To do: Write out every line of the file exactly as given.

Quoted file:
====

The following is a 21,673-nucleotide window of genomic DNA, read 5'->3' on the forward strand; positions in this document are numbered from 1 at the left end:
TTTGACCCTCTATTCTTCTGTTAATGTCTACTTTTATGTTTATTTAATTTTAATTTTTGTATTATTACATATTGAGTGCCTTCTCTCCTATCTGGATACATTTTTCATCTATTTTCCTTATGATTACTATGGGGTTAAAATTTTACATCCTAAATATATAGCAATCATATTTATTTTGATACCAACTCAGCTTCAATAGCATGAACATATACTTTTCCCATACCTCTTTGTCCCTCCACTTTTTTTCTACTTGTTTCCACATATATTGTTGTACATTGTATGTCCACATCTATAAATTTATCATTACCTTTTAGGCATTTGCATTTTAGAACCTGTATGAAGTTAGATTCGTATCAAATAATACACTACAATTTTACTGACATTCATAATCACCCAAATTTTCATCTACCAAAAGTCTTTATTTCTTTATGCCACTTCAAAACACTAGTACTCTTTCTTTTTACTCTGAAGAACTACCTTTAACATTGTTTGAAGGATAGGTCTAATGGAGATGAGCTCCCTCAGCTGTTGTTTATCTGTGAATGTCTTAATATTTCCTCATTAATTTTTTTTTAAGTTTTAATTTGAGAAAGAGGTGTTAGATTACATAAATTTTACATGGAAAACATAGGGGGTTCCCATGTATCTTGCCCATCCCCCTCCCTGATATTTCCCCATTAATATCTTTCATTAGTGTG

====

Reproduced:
The following is a 21,673-nucleotide window of genomic DNA, read 5'->3' on the forward strand; positions in this document are numbered from 1 at the left end:
TTTGACCCTCTATTCTTCTGTTAATGTCTACTTTTATGTTTATTTAATTTTAATTTTTGTATTATTACATATTGAGTGCCTTCTCTCCTATCTGGATACATTTTTCATCTATTTTCCTTATGATTACTATGGGGTTAAAATTTTACATCCTAAATATATAGCAATCATATTTATTTTGATACCAACTCAGCTTCAATAGCATGAACATATACTTTTCCCATACCTCTTTGTCCCTCCACTTTTTTTCTACTTGTTTCCACATATATTGTTGTACATTGTATGTCCACATCTATAAATTTATCATTACCTTTTAGGCATTTGCATTTTAGAACCTGTATGAAGTTAGATTCGTATCAAATAATACACTACAATTTTACTGACATTCATAATCACCCAAATTTTCATCTACCAAAAGTCTTTATTTCTTTATGCCACTTCAAAACACTAGTACTCTTTCTTTTTACTCTGAAGAACTACCTTTAACATTGTTTGAAGGATAGGTCTAATGGAGATGAGCTCCCTCAGCTGTTGTTTATCTGTGAATGTCTTAATATTTCCTCATTAATTTTTTTTTAAGTTTTAATTTGAGAAAGAGGTGTTAGATTACATAAATTTTACATGGAAAACATAGGGGGTTCCCATGTATCTTGCCCATCCCCCTCCCTGATATTTCCCCATTAATATCTTTCATTAGTGTG